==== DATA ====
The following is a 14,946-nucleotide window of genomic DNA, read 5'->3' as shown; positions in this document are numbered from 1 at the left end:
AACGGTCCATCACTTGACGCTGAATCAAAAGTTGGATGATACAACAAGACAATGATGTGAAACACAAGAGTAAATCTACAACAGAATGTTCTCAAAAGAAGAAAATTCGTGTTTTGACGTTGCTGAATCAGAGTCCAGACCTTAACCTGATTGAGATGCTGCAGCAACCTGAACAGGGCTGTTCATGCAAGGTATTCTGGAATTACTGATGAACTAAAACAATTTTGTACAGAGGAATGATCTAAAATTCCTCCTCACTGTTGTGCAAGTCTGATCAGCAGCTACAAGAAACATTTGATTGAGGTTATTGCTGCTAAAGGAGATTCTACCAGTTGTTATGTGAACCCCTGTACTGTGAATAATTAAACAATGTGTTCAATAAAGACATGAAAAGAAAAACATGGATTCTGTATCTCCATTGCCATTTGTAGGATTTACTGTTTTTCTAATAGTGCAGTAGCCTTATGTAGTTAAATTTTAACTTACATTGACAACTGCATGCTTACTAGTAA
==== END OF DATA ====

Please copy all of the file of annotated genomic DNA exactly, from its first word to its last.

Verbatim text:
The following is a 14,946-nucleotide window of genomic DNA, read 5'->3' as shown; positions in this document are numbered from 1 at the left end:
AACGGTCCATCACTTGACGCTGAATCAAAAGTTGGATGATACAACAAGACAATGATGTGAAACACAAGAGTAAATCTACAACAGAATGTTCTCAAAAGAAGAAAATTCGTGTTTTGACGTTGCTGAATCAGAGTCCAGACCTTAACCTGATTGAGATGCTGCAGCAACCTGAACAGGGCTGTTCATGCAAGGTATTCTGGAATTACTGATGAACTAAAACAATTTTGTACAGAGGAATGATCTAAAATTCCTCCTCACTGTTGTGCAAGTCTGATCAGCAGCTACAAGAAACATTTGATTGAGGTTATTGCTGCTAAAGGAGATTCTACCAGTTGTTATGTGAACCCCTGTACTGTGAATAATTAAACAATGTGTTCAATAAAGACATGAAAAGAAAAACATGGATTCTGTATCTCCATTGCCATTTGTAGGATTTACTGTTTTTCTAATAGTGCAGTAGCCTTATGTAGTTAAATTTTAACTTACATTGACAACTGCATGCTTACTAGTAA